GANASSI WHIPS NASCAR TEAMS INTO SHAPE
By Thomas Pope, Sports Editor
CONCORD - Losing won't ever sit well with Chip Ganassi, who describes racing as "my life."
That's the primary reason he won the Daytona 500 and Brickyard 400 during the 2010 NASCAR Sprint Cup season, in addition to the Indianapolis 500 with his IndyCar team. He's the only team owner to have claimed all three in the same year.
But his 2011 season was a study in contrast. Dario Franchitti won his fourth IndyCar title under the Ganassi banner, and the team owner also captured gold in the Grand Am series. On the NASCAR side, however, Ganassi had to deal with a massive failure.
Jamie McMurray, who won Daytona and Indy in 2010 as well as the fall race at Charlotte, went winless in '11. Juan Pablo Montoya, the victor at Watkins Glen, N.Y., in 2010, was shut out, too.
Ganassi kept both drivers, but he ousted Steve Hmiel and Tony Glover, two long-time employees who were at the top of his competition department. Glover had been with the team for a decade after Ganassi's purchase of an 80-percent stake in a team owned by Felix Sabates.
"It was pretty obvious what spurred me" to make changes, Ganassi said. "We were 21st and 27th in points, and that's pathetic for a team with our ability and our resources. It's as simple as that."
Last season didn't start out as dud. By late April, however, it start sliding off the rails and nothing could get it back on track.
Montoya, for instance, was eighth in the points in the spring but skidded all the way to 21st when the season ended in November. Like his teammate, McMurray was able to eke out only two top-five finishes. McMurray's 27th-place position in the points was the worst of his career - on the heels of the 2010 season when three wins doubled his career total.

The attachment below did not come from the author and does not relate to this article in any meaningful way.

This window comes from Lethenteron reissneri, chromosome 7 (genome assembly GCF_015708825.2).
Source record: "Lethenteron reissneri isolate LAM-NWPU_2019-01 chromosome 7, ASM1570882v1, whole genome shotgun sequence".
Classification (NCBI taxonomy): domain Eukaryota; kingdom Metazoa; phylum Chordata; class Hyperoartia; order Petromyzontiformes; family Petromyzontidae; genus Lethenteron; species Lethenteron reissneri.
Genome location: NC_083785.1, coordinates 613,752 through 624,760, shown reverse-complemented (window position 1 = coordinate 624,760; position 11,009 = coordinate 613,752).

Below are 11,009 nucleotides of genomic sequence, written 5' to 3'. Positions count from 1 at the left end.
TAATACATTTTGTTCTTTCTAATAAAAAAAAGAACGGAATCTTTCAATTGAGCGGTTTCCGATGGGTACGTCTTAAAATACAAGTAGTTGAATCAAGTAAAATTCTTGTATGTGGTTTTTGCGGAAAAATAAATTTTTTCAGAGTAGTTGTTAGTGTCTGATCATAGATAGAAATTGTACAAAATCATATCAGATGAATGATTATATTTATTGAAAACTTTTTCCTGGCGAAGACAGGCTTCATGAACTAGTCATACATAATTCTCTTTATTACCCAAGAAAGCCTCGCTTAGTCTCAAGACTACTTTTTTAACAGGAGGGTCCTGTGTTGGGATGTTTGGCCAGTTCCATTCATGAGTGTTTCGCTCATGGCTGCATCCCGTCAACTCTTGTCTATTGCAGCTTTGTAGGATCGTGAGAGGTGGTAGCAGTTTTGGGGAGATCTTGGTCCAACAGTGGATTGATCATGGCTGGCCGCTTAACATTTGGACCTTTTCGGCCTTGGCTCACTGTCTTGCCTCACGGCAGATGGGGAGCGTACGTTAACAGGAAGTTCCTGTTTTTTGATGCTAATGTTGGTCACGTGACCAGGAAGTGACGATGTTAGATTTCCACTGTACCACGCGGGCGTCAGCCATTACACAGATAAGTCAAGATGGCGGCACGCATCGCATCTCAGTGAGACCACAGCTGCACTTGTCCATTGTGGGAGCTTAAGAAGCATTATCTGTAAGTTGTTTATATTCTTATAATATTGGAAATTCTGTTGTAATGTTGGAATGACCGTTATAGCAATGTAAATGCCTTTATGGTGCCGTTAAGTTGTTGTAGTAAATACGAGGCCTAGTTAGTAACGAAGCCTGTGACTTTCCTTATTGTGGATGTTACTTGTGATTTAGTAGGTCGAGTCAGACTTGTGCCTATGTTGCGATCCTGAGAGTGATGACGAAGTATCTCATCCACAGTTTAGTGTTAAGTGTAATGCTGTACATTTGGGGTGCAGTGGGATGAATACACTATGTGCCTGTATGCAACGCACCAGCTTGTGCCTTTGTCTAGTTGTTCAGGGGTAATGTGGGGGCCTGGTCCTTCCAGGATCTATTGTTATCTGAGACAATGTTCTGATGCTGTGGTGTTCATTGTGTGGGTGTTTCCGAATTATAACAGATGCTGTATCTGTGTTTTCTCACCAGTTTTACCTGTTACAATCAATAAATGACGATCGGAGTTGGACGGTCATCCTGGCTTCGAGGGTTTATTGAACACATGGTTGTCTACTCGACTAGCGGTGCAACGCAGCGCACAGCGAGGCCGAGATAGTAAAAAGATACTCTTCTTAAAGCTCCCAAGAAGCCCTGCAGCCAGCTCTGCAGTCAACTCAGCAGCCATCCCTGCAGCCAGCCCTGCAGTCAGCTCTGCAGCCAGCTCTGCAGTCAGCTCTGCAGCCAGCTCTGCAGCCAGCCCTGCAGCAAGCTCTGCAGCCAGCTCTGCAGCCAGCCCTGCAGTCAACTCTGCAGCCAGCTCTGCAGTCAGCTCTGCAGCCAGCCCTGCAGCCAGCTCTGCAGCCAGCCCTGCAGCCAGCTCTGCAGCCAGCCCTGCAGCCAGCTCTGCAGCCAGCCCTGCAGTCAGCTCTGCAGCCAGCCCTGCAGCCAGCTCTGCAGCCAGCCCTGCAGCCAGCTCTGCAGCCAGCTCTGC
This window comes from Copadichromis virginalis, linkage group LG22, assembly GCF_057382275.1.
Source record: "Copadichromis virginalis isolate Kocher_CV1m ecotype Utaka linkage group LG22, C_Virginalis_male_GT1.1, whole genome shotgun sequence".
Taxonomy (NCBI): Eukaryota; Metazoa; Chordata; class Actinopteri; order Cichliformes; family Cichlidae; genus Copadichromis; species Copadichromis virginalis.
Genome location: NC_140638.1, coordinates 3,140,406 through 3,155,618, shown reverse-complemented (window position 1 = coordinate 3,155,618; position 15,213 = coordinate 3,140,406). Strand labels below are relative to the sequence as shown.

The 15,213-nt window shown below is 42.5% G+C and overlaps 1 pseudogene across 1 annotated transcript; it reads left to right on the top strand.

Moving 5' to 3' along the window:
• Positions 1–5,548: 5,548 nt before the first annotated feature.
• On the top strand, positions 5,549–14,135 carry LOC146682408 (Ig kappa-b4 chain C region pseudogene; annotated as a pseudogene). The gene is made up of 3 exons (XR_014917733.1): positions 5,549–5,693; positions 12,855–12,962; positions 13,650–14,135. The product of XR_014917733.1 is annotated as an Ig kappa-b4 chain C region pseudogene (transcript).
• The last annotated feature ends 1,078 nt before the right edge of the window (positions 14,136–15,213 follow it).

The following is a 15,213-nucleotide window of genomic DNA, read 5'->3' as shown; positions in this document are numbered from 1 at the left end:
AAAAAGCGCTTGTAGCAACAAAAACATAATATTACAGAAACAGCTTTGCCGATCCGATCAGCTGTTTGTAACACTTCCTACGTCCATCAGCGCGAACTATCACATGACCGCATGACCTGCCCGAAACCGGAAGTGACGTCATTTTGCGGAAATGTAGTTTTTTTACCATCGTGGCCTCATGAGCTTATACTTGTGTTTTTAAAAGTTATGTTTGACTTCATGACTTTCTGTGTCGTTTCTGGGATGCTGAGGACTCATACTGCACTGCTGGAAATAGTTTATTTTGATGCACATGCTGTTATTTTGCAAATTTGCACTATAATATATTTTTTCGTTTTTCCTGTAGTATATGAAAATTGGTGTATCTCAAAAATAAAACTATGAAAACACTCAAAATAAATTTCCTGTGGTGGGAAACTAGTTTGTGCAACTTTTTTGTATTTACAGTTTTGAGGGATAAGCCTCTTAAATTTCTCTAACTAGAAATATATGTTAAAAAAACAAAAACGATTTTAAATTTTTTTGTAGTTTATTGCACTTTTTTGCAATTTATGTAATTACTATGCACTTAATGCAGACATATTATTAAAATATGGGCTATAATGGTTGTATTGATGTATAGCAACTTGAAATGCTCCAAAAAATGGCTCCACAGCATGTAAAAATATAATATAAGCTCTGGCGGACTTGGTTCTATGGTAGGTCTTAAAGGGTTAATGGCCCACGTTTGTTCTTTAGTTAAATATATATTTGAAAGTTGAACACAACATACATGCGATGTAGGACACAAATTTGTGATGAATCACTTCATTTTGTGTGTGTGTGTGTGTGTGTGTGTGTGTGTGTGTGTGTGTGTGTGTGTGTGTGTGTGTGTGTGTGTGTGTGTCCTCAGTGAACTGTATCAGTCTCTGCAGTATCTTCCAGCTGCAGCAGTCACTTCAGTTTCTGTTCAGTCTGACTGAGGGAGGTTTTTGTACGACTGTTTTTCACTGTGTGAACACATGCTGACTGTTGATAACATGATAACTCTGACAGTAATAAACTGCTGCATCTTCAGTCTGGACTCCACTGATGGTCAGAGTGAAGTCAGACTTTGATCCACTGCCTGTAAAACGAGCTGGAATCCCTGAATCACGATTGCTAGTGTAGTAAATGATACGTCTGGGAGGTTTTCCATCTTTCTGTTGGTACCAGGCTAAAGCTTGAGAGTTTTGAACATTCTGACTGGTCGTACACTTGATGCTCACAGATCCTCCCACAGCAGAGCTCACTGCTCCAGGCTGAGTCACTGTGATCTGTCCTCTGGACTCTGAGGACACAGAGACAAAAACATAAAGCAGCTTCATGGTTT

"It was tough," McMurray said, "but when you have the season like that, it makes you appreciate what we had in 2010 and what we think we can have this year.
"Chip made a lot of changes to the card," he added. "It's hard not to be pumped up and get this thing under way."
McMurray's crew chief, Kevin Manion, avoided Ganassi's ax. Montoya's pit boss most of the season, Brian Pattie, wasn't as lucky, and Ganassi replaced an interim crew chief with Chris Heroy, an engineer at Hendrick Motorsports.
Ganassi said he won't hesitate to continue making the changes he believes will get his team running up front again. Like Roger Penske, another ultra-successful IndyCar team owner, Ganassi is still in search of his first NASCAR crown.
"It's a matter of getting people in the right place and letting them do their job," Ganassi said. "If more changes need to be done, we'll do that as well."
At his most optimistic, Ganassi hopes to see his team come out of the box strong in the Daytona 500 on Feb. 26. All six of McMurray's Sprint Cup victories have come on superspeedways, and he is at his best on the two restrictor-plate tracks, with wins at Talladega and the summer race at Daytona while at Roush Fenway Racing and the 2010 Daytona 500 crown for Ganassi. Montoya is still seeking his first NASCAR win on an oval to go with his pair of road-course triumphs.
"Like so many sports, racing's about momentum and we want to start off fast," Ganassi said. "Success can breed some success. I'm a race car guy, I live for racing, and there's no other place I'd rather be than at a race track. . I've about had enough of the offseason."